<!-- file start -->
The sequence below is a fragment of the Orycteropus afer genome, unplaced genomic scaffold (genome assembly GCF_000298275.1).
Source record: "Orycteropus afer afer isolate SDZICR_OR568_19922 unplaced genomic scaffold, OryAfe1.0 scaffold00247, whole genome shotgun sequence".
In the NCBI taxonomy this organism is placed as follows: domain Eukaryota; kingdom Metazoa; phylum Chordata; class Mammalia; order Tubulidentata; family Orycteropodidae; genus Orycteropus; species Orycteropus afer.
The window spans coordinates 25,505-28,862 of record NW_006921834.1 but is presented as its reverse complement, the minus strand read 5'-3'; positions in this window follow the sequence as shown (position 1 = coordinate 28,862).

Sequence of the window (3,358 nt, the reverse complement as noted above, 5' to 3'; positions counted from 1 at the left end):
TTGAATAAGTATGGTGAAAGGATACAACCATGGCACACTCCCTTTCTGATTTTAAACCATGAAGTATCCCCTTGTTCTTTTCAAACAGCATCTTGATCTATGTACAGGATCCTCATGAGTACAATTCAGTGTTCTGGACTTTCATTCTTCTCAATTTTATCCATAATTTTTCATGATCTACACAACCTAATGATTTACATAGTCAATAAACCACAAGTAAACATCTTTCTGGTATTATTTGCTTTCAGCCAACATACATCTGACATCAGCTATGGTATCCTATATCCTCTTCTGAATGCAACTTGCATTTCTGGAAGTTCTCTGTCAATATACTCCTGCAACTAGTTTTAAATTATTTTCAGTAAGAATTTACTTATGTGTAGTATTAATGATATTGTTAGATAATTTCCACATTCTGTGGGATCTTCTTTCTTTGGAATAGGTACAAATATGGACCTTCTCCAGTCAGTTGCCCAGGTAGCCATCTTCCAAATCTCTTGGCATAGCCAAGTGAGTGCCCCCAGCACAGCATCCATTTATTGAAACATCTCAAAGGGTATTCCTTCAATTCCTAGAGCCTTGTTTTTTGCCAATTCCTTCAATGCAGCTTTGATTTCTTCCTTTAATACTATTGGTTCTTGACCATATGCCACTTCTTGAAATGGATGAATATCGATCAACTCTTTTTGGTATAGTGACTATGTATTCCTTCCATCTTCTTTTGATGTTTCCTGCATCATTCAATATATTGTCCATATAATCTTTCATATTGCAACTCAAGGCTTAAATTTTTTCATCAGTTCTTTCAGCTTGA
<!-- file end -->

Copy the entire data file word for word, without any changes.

The sequence below is a fragment of the Orycteropus afer genome, unplaced genomic scaffold (genome assembly GCF_000298275.1).
Source record: "Orycteropus afer afer isolate SDZICR_OR568_19922 unplaced genomic scaffold, OryAfe1.0 scaffold00247, whole genome shotgun sequence".
In the NCBI taxonomy this organism is placed as follows: domain Eukaryota; kingdom Metazoa; phylum Chordata; class Mammalia; order Tubulidentata; family Orycteropodidae; genus Orycteropus; species Orycteropus afer.
The window spans coordinates 25,505-28,862 of record NW_006921834.1 but is presented as its reverse complement, the minus strand read 5'-3'; positions in this window follow the sequence as shown (position 1 = coordinate 28,862).

Sequence of the window (3,358 nt, the reverse complement as noted above, 5' to 3'; positions counted from 1 at the left end):
TTGAATAAGTATGGTGAAAGGATACAACCATGGCACACTCCCTTTCTGATTTTAAACCATGAAGTATCCCCTTGTTCTTTTCAAACAGCATCTTGATCTATGTACAGGATCCTCATGAGTACAATTCAGTGTTCTGGACTTTCATTCTTCTCAATTTTATCCATAATTTTTCATGATCTACACAACCTAATGATTTACATAGTCAATAAACCACAAGTAAACATCTTTCTGGTATTATTTGCTTTCAGCCAACATACATCTGACATCAGCTATGGTATCCTATATCCTCTTCTGAATGCAACTTGCATTTCTGGAAGTTCTCTGTCAATATACTCCTGCAACTAGTTTTAAATTATTTTCAGTAAGAATTTACTTATGTGTAGTATTAATGATATTGTTAGATAATTTCCACATTCTGTGGGATCTTCTTTCTTTGGAATAGGTACAAATATGGACCTTCTCCAGTCAGTTGCCCAGGTAGCCATCTTCCAAATCTCTTGGCATAGCCAAGTGAGTGCCCCCAGCACAGCATCCATTTATTGAAACATCTCAAAGGGTATTCCTTCAATTCCTAGAGCCTTGTTTTTTGCCAATTCCTTCAATGCAGCTTTGATTTCTTCCTTTAATACTATTGGTTCTTGACCATATGCCACTTCTTGAAATGGATGAATATCGATCAACTCTTTTTGGTATAGTGACTATGTATTCCTTCCATCTTCTTTTGATGTTTCCTGCATCATTCAATATATTGTCCATATAATCTTTCATATTGCAACTCAAGGCTTAAATTTTTTCATCAGTTCTTTCAGCTTGA